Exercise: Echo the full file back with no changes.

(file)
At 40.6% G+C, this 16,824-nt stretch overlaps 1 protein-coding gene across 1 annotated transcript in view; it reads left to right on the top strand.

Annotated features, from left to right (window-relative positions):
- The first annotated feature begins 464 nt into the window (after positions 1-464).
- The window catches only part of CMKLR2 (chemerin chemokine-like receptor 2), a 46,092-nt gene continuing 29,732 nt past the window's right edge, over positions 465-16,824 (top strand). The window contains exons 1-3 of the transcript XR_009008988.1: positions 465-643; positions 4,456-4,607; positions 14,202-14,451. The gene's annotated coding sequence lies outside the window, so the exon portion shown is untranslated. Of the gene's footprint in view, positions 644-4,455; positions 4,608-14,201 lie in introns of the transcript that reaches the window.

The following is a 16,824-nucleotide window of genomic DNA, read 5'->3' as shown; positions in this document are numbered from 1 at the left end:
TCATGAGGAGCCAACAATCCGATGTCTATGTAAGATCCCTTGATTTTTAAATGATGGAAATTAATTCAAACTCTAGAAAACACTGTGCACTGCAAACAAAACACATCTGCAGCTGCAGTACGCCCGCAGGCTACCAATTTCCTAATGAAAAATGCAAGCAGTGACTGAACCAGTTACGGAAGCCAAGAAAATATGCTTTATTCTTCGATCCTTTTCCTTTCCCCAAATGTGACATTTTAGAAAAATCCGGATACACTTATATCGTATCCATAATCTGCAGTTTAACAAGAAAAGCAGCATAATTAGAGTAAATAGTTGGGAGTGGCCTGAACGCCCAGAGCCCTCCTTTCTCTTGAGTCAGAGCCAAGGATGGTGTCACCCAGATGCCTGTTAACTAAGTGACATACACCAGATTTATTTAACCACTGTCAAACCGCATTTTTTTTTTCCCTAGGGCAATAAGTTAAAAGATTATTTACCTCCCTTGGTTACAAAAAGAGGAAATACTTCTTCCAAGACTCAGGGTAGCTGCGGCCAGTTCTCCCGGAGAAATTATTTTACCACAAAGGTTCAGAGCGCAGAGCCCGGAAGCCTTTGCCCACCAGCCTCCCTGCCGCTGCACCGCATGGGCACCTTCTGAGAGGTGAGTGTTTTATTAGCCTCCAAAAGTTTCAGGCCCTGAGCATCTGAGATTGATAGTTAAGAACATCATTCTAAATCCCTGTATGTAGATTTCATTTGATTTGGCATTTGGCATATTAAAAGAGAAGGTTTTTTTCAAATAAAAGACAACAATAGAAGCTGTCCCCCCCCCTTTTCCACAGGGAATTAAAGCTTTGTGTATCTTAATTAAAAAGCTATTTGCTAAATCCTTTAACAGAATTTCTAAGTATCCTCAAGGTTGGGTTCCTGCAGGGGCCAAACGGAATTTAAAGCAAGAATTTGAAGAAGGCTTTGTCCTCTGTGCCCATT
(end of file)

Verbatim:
At 40.6% G+C, this 16,824-nt stretch overlaps 1 protein-coding gene across 1 annotated transcript in view; it reads left to right on the top strand.

Annotated features, from left to right (window-relative positions):
- The first annotated feature begins 464 nt into the window (after positions 1-464).
- The window catches only part of CMKLR2 (chemerin chemokine-like receptor 2), a 46,092-nt gene continuing 29,732 nt past the window's right edge, over positions 465-16,824 (top strand). The window contains exons 1-3 of the transcript XR_009008988.1: positions 465-643; positions 4,456-4,607; positions 14,202-14,451. The gene's annotated coding sequence lies outside the window, so the exon portion shown is untranslated. Of the gene's footprint in view, positions 644-4,455; positions 4,608-14,201 lie in introns of the transcript that reaches the window.

The following is a 16,824-nucleotide window of genomic DNA, read 5'->3' as shown; positions in this document are numbered from 1 at the left end:
TCATGAGGAGCCAACAATCCGATGTCTATGTAAGATCCCTTGATTTTTAAATGATGGAAATTAATTCAAACTCTAGAAAACACTGTGCACTGCAAACAAAACACATCTGCAGCTGCAGTACGCCCGCAGGCTACCAATTTCCTAATGAAAAATGCAAGCAGTGACTGAACCAGTTACGGAAGCCAAGAAAATATGCTTTATTCTTCGATCCTTTTCCTTTCCCCAAATGTGACATTTTAGAAAAATCCGGATACACTTATATCGTATCCATAATCTGCAGTTTAACAAGAAAAGCAGCATAATTAGAGTAAATAGTTGGGAGTGGCCTGAACGCCCAGAGCCCTCCTTTCTCTTGAGTCAGAGCCAAGGATGGTGTCACCCAGATGCCTGTTAACTAAGTGACATACACCAGATTTATTTAACCACTGTCAAACCGCATTTTTTTTTTCCCTAGGGCAATAAGTTAAAAGATTATTTACCTCCCTTGGTTACAAAAAGAGGAAATACTTCTTCCAAGACTCAGGGTAGCTGCGGCCAGTTCTCCCGGAGAAATTATTTTACCACAAAGGTTCAGAGCGCAGAGCCCGGAAGCCTTTGCCCACCAGCCTCCCTGCCGCTGCACCGCATGGGCACCTTCTGAGAGGTGAGTGTTTTATTAGCCTCCAAAAGTTTCAGGCCCTGAGCATCTGAGATTGATAGTTAAGAACATCATTCTAAATCCCTGTATGTAGATTTCATTTGATTTGGCATTTGGCATATTAAAAGAGAAGGTTTTTTTCAAATAAAAGACAACAATAGAAGCTGTCCCCCCCCCTTTTCCACAGGGAATTAAAGCTTTGTGTATCTTAATTAAAAAGCTATTTGCTAAATCCTTTAACAGAATTTCTAAGTATCCTCAAGGTTGGGTTCCTGCAGGGGCCAAACGGAATTTAAAGCAAGAATTTGAAGAAGGCTTTGTCCTCTGTGCCCATT